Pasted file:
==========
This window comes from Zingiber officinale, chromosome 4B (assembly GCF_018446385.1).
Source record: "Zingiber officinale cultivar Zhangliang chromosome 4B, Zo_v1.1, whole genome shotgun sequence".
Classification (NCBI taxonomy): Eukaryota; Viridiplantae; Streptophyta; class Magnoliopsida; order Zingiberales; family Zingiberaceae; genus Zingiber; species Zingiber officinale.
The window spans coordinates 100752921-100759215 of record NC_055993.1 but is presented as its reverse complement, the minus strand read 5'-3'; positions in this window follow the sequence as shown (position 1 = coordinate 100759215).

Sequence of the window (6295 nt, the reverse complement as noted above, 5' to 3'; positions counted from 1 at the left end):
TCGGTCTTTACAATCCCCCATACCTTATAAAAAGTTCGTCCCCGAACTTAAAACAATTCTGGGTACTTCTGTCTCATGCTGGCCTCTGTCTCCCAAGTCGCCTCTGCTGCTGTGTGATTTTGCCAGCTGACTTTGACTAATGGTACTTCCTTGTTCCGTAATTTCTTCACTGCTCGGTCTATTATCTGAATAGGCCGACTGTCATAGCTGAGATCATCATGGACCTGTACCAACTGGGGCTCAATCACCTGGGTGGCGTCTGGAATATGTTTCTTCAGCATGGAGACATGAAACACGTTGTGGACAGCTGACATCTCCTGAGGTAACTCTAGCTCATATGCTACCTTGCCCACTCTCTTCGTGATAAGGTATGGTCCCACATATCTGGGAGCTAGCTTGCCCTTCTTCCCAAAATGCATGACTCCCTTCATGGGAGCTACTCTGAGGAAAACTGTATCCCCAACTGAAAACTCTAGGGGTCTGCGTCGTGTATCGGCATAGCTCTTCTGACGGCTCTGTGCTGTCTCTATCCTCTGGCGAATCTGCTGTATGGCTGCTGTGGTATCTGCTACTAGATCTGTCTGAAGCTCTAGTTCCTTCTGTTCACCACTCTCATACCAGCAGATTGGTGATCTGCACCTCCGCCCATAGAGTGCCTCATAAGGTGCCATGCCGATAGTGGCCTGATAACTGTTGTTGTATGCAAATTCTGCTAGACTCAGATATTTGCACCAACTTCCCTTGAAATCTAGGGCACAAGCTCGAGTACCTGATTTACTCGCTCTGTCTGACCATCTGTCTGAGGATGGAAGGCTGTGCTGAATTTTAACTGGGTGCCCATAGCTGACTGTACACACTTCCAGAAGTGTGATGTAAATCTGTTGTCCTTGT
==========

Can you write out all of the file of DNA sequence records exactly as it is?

This window comes from Zingiber officinale, chromosome 4B (assembly GCF_018446385.1).
Source record: "Zingiber officinale cultivar Zhangliang chromosome 4B, Zo_v1.1, whole genome shotgun sequence".
Classification (NCBI taxonomy): Eukaryota; Viridiplantae; Streptophyta; class Magnoliopsida; order Zingiberales; family Zingiberaceae; genus Zingiber; species Zingiber officinale.
The window spans coordinates 100752921-100759215 of record NC_055993.1 but is presented as its reverse complement, the minus strand read 5'-3'; positions in this window follow the sequence as shown (position 1 = coordinate 100759215).

Sequence of the window (6295 nt, the reverse complement as noted above, 5' to 3'; positions counted from 1 at the left end):
TCGGTCTTTACAATCCCCCATACCTTATAAAAAGTTCGTCCCCGAACTTAAAACAATTCTGGGTACTTCTGTCTCATGCTGGCCTCTGTCTCCCAAGTCGCCTCTGCTGCTGTGTGATTTTGCCAGCTGACTTTGACTAATGGTACTTCCTTGTTCCGTAATTTCTTCACTGCTCGGTCTATTATCTGAATAGGCCGACTGTCATAGCTGAGATCATCATGGACCTGTACCAACTGGGGCTCAATCACCTGGGTGGCGTCTGGAATATGTTTCTTCAGCATGGAGACATGAAACACGTTGTGGACAGCTGACATCTCCTGAGGTAACTCTAGCTCATATGCTACCTTGCCCACTCTCTTCGTGATAAGGTATGGTCCCACATATCTGGGAGCTAGCTTGCCCTTCTTCCCAAAATGCATGACTCCCTTCATGGGAGCTACTCTGAGGAAAACTGTATCCCCAACTGAAAACTCTAGGGGTCTGCGTCGTGTATCGGCATAGCTCTTCTGACGGCTCTGTGCTGTCTCTATCCTCTGGCGAATCTGCTGTATGGCTGCTGTGGTATCTGCTACTAGATCTGTCTGAAGCTCTAGTTCCTTCTGTTCACCACTCTCATACCAGCAGATTGGTGATCTGCACCTCCGCCCATAGAGTGCCTCATAAGGTGCCATGCCGATAGTGGCCTGATAACTGTTGTTGTATGCAAATTCTGCTAGACTCAGATATTTGCACCAACTTCCCTTGAAATCTAGGGCACAAGCTCGAGTACCTGATTTACTCGCTCTGTCTGACCATCTGTCTGAGGATGGAAGGCTGTGCTGAATTTTAACTGGGTGCCCATAGCTGACTGTACACACTTCCAGAAGTGTGATGTAAATCTGTTGTCCTTGT